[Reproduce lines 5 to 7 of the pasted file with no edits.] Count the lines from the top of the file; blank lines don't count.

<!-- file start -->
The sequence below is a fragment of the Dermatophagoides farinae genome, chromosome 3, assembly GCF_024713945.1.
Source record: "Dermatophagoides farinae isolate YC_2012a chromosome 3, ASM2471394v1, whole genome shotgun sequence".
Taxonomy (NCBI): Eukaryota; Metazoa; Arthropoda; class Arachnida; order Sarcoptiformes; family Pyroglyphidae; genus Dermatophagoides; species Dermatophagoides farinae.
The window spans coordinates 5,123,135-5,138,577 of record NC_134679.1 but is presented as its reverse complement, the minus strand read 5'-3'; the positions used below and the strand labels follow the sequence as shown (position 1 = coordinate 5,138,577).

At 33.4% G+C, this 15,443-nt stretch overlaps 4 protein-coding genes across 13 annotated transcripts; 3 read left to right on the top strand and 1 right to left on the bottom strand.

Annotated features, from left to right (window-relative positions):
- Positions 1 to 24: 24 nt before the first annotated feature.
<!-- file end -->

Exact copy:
At 33.4% G+C, this 15,443-nt stretch overlaps 4 protein-coding genes across 13 annotated transcripts; 3 read left to right on the top strand and 1 right to left on the bottom strand.

Annotated features, from left to right (window-relative positions):
- Positions 1 to 24: 24 nt before the first annotated feature.